Friday, July 1, 2011

Pride Meets Prejudice III: Over the Rainbow

The Promise of Hope

The ultimate temerity of Morse's claim is crippling in her view that the symbol of the rainbow as a Judaic and Christian sign of deliverence when, according to many Biblical scholars and Sumerologist, this Biblical narrative has been traced not to Noah, but ultimately to much earlier Mesopotamian mythology.  In the Epic of Gilgamesh the gods contrive to flood the Earth in order to punish humanity save for a proto-Noah figure who survived.  Instead of a rainbow, however, Ishtar - the goddess of warfare, fertility and passion - fingers her necklace and declares that she "will not forget these days".  The rainbow further signifies the tutelary-deity of a number of cultures:

According to the Bakongo people (Kongo, Zaire) the rainbow is the divine epiphany of their native protector god, Lubangalo.  He protects Bakango villages and their ancestral graves, but when a rainbow is spied in the sky a beautiful hymn is sung in his praise: "I am Lubangala the Protector/ I guard the earth, I guard the sea/ I guard the village in daytime/ I guard the ancestors' graves".  The rainbow was believed to have more protective force than the tutelary-deity of an individual clan.  The Maori (Polynesian) also worshiped several deities who were personified by the rainbow; they were credited with the powers of speech and locomotion to humankind: Kahukura (which still means "rainbow" in their language today), Haere-waewae, Haere-atautu, Haere-kohiko, and Uenuku.  The rainbow, in particular, is regarded as the physical remains of Uenuku who died in a far-off land as he went in search of his wife (Hine-pukohu-rangi), who fled from his mistreatment of her.  And, among the shamanic Yukaghir people of Siberia is the sun-god who represents justice and morality; the rainbow is said to be his tongue.  The ancient Maya also worshiped a rainbow-goddess by the name of Ix Chel, who appeared to them after the First World was ended in a great fire; when the smoke finally cleared the rainbow appeared to them as a sign of hope that a New World had now begun.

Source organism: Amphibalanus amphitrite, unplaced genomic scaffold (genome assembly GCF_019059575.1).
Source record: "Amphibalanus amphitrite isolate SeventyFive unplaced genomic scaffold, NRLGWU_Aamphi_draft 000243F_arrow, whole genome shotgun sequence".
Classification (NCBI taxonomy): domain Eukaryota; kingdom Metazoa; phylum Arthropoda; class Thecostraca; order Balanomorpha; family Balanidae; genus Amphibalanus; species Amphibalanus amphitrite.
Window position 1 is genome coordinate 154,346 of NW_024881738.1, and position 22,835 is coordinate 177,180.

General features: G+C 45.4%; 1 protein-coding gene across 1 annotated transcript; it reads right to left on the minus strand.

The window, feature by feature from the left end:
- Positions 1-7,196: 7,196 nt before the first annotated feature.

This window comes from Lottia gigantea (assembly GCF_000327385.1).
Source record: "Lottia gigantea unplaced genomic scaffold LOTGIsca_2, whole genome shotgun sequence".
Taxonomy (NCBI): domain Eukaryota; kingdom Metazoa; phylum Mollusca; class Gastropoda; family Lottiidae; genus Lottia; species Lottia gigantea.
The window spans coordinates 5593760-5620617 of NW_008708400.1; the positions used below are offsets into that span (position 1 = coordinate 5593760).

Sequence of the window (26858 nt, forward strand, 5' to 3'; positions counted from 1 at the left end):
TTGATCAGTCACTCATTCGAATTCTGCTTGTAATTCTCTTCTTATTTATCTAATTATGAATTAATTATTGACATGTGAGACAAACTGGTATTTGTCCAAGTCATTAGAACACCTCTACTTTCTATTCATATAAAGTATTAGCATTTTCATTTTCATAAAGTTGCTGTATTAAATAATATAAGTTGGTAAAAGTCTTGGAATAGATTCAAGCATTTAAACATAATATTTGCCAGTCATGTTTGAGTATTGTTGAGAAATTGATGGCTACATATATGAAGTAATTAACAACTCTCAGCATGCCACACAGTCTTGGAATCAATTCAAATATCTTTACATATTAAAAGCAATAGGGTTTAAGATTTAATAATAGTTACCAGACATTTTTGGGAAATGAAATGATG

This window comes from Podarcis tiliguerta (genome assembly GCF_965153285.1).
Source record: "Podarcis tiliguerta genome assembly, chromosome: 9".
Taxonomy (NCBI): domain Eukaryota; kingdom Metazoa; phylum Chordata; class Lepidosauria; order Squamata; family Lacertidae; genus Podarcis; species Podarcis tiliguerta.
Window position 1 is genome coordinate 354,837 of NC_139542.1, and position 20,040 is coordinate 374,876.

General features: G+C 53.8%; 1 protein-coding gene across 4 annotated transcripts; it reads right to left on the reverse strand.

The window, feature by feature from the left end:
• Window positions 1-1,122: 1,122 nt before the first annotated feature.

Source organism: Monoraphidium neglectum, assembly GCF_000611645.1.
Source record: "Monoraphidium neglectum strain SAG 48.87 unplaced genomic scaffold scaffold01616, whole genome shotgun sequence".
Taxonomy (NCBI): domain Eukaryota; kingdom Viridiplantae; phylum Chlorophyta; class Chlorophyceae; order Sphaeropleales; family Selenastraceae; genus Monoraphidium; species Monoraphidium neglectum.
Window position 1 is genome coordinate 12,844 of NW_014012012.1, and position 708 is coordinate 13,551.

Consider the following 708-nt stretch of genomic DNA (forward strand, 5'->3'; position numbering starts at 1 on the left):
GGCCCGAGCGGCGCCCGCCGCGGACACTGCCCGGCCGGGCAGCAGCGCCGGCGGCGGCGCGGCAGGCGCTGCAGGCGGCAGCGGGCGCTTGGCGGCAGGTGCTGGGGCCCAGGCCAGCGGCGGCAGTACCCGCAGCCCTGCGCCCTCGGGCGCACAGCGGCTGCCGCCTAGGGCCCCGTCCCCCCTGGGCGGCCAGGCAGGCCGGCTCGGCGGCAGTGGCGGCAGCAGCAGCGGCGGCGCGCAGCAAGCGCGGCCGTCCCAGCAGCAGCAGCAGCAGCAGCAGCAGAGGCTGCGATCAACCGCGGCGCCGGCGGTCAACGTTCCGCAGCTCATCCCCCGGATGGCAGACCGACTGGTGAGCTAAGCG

The Ladder of Heaven

Typically, the most common rainbow in popular culture is that which leads one to an Otherworld crock of Faerie gold, that is if one can find its end-point.  Indeed, the rainbow has been thought of a a bridge to or a road/ pathway from an ancient Otherworld paradise peopled by the Old Gods.  Perhaps the most famous of which is Iris, the Greek goddess of the rainbow and especial messenger of Hera, the Queen of Heaven.  Later depictions show that she was winged and brandishing a herald's staff perhaps giving rise to the popular notion that she may have influenced Christian portrayals of angels.  The other divine messenger, Hermes, was also associated with rainbows to a lesser extent.  In one legend it was told how he gave to his Theban lover, King Amphion, as a love-token an especial garment that could change colors and "take on all the hues of the rainbow".

According to the ancient Norse the bridge to Asgard (the realm of the gods) was a rainbow bridge called Bifrost.  It was guarded by the divine-sentry, Heimdall, in order to prevent a race of giants from gaining access to the Divine Paradise.  While, Rongomai is a further rainbow-god who, according to the Maori, would stretch up as the rainbow-serpent forming a bridge to the heavens in order to drink water from the rain clouds.  And, even in Chinese mythology the "sky-ladder" is often epitomized as a rainbow.

The Thunder-Weapon

Many cultures throughout Europe attest to a powerful thunder-god who was the chieftain of the immortal pantheon.  Amid the Kati people who inhabit the Hindukush region we find Gish, a native god of war.  He carries his infamous weapon - a quiver of arrows - in a rainbow that serves as his sling; he lives in a mythical fortress of steel atop a giant walnut tree.  In Finland, the Saami describe the Finno-Urgic thunder-god, Ukko, as possessing a sword of lightning and fiery arrows that he launched with his rainbow.  The Hindu thunder-god, Indra, was also associated with the rainbow in the Mahabharata which, elsewhere, served as the bow for his own thunder-weapon.